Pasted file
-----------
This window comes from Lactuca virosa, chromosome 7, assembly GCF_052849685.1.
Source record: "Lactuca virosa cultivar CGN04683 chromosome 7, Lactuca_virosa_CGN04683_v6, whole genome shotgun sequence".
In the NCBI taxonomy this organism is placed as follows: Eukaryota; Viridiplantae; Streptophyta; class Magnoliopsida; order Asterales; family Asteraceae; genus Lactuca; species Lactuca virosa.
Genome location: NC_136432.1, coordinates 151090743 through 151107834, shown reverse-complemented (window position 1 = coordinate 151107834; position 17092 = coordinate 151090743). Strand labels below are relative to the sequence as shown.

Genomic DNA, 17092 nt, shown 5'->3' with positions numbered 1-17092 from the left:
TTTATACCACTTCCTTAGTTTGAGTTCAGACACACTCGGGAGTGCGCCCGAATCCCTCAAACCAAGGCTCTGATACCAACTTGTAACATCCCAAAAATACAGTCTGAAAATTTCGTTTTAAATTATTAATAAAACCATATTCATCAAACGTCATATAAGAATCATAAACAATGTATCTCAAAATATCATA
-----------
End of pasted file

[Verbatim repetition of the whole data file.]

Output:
This window comes from Lactuca virosa, chromosome 7, assembly GCF_052849685.1.
Source record: "Lactuca virosa cultivar CGN04683 chromosome 7, Lactuca_virosa_CGN04683_v6, whole genome shotgun sequence".
In the NCBI taxonomy this organism is placed as follows: Eukaryota; Viridiplantae; Streptophyta; class Magnoliopsida; order Asterales; family Asteraceae; genus Lactuca; species Lactuca virosa.
Genome location: NC_136432.1, coordinates 151090743 through 151107834, shown reverse-complemented (window position 1 = coordinate 151107834; position 17092 = coordinate 151090743). Strand labels below are relative to the sequence as shown.

Genomic DNA, 17092 nt, shown 5'->3' with positions numbered 1-17092 from the left:
TTTATACCACTTCCTTAGTTTGAGTTCAGACACACTCGGGAGTGCGCCCGAATCCCTCAAACCAAGGCTCTGATACCAACTTGTAACATCCCAAAAATACAGTCTGAAAATTTCGTTTTAAATTATTAATAAAACCATATTCATCAAACGTCATATAAGAATCATAAACAATGTATCTCAAAATATCATA